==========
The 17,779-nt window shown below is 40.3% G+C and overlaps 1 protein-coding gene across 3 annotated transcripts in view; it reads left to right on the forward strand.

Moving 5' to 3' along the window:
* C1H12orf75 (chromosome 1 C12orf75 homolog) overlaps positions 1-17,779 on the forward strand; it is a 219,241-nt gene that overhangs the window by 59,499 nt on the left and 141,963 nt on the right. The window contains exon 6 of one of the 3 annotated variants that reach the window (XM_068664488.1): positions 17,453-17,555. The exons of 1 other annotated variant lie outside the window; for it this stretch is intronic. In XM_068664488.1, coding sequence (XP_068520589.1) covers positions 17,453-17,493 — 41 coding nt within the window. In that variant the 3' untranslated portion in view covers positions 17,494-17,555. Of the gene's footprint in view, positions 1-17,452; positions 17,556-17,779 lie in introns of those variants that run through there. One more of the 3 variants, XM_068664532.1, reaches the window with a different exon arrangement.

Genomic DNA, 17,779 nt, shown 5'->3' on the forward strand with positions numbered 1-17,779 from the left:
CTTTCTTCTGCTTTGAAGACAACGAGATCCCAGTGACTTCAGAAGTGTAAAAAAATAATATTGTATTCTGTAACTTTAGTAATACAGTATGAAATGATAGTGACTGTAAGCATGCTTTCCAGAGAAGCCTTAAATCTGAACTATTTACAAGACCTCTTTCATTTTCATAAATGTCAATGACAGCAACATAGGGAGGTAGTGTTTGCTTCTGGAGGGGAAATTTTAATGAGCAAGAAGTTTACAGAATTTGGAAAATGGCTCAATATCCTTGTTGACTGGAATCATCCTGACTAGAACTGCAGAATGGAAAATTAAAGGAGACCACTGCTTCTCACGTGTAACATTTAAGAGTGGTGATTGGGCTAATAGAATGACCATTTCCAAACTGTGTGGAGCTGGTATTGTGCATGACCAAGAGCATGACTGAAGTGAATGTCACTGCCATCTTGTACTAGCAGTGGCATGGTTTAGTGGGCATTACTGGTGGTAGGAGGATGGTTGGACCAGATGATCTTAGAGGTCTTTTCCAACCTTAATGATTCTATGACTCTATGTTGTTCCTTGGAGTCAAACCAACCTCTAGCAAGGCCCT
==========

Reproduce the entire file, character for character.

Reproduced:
The 17,779-nt window shown below is 40.3% G+C and overlaps 1 protein-coding gene across 3 annotated transcripts in view; it reads left to right on the forward strand.

Moving 5' to 3' along the window:
* C1H12orf75 (chromosome 1 C12orf75 homolog) overlaps positions 1-17,779 on the forward strand; it is a 219,241-nt gene that overhangs the window by 59,499 nt on the left and 141,963 nt on the right. The window contains exon 6 of one of the 3 annotated variants that reach the window (XM_068664488.1): positions 17,453-17,555. The exons of 1 other annotated variant lie outside the window; for it this stretch is intronic. In XM_068664488.1, coding sequence (XP_068520589.1) covers positions 17,453-17,493 — 41 coding nt within the window. In that variant the 3' untranslated portion in view covers positions 17,494-17,555. Of the gene's footprint in view, positions 1-17,452; positions 17,556-17,779 lie in introns of those variants that run through there. One more of the 3 variants, XM_068664532.1, reaches the window with a different exon arrangement.

Genomic DNA, 17,779 nt, shown 5'->3' on the forward strand with positions numbered 1-17,779 from the left:
CTTTCTTCTGCTTTGAAGACAACGAGATCCCAGTGACTTCAGAAGTGTAAAAAAATAATATTGTATTCTGTAACTTTAGTAATACAGTATGAAATGATAGTGACTGTAAGCATGCTTTCCAGAGAAGCCTTAAATCTGAACTATTTACAAGACCTCTTTCATTTTCATAAATGTCAATGACAGCAACATAGGGAGGTAGTGTTTGCTTCTGGAGGGGAAATTTTAATGAGCAAGAAGTTTACAGAATTTGGAAAATGGCTCAATATCCTTGTTGACTGGAATCATCCTGACTAGAACTGCAGAATGGAAAATTAAAGGAGACCACTGCTTCTCACGTGTAACATTTAAGAGTGGTGATTGGGCTAATAGAATGACCATTTCCAAACTGTGTGGAGCTGGTATTGTGCATGACCAAGAGCATGACTGAAGTGAATGTCACTGCCATCTTGTACTAGCAGTGGCATGGTTTAGTGGGCATTACTGGTGGTAGGAGGATGGTTGGACCAGATGATCTTAGAGGTCTTTTCCAACCTTAATGATTCTATGACTCTATGTTGTTCCTTGGAGTCAAACCAACCTCTAGCAAGGCCCT